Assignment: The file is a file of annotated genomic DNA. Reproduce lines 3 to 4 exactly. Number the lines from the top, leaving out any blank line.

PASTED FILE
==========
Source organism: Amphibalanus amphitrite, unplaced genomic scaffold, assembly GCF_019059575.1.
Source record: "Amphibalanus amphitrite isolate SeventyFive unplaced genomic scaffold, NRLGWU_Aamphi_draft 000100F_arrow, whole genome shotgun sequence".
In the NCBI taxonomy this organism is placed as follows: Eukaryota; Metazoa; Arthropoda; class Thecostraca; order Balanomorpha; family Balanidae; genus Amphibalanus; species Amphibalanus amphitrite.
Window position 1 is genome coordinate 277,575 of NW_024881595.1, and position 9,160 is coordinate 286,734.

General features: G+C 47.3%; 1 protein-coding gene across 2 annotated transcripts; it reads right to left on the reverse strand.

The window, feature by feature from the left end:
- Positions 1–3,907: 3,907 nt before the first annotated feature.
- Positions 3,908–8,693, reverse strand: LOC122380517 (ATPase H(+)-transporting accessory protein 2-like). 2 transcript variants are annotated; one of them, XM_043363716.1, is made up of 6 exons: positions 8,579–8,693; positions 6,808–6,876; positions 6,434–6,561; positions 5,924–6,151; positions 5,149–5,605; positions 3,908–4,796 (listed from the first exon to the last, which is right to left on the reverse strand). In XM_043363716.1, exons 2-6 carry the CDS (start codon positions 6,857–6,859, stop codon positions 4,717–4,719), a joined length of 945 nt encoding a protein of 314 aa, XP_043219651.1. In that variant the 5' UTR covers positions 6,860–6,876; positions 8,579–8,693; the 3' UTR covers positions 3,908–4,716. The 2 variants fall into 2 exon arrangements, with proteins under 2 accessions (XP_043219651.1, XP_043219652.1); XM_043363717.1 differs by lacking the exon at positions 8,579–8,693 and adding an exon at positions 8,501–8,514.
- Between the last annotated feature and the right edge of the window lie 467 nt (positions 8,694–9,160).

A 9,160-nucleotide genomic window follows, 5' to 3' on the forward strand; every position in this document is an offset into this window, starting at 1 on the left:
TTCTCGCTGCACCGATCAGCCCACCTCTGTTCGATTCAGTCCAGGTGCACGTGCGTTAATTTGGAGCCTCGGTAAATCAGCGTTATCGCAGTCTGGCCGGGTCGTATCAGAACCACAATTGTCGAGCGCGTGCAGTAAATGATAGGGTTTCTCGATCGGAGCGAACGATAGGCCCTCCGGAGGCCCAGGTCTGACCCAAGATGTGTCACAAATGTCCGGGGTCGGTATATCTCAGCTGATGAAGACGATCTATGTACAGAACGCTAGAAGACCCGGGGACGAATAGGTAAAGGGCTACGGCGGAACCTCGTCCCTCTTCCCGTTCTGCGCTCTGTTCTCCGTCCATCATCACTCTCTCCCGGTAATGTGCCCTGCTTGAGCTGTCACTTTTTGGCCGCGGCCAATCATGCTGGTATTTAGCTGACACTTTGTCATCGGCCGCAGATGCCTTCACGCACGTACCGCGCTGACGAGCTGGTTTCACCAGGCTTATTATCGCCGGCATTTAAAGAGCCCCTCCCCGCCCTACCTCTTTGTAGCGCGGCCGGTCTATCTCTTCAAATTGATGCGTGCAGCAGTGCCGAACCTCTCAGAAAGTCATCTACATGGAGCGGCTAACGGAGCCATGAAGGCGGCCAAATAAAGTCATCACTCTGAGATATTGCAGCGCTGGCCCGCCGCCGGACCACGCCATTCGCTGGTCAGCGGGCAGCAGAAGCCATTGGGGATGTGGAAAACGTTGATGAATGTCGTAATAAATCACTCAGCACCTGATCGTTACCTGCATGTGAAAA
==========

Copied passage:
In the NCBI taxonomy this organism is placed as follows: Eukaryota; Metazoa; Arthropoda; class Thecostraca; order Balanomorpha; family Balanidae; genus Amphibalanus; species Amphibalanus amphitrite.
Window position 1 is genome coordinate 277,575 of NW_024881595.1, and position 9,160 is coordinate 286,734.